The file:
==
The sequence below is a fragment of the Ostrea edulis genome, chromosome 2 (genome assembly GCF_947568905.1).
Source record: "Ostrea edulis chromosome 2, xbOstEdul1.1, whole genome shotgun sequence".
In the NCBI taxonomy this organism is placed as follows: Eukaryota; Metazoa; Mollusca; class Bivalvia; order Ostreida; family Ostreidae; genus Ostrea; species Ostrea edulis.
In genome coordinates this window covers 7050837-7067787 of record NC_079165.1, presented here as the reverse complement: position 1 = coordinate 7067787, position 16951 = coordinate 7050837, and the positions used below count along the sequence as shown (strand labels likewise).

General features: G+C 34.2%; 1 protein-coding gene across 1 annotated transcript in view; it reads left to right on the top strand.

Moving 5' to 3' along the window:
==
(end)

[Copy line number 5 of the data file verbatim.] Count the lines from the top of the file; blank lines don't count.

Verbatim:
General features: G+C 34.2%; 1 protein-coding gene across 1 annotated transcript in view; it reads left to right on the top strand.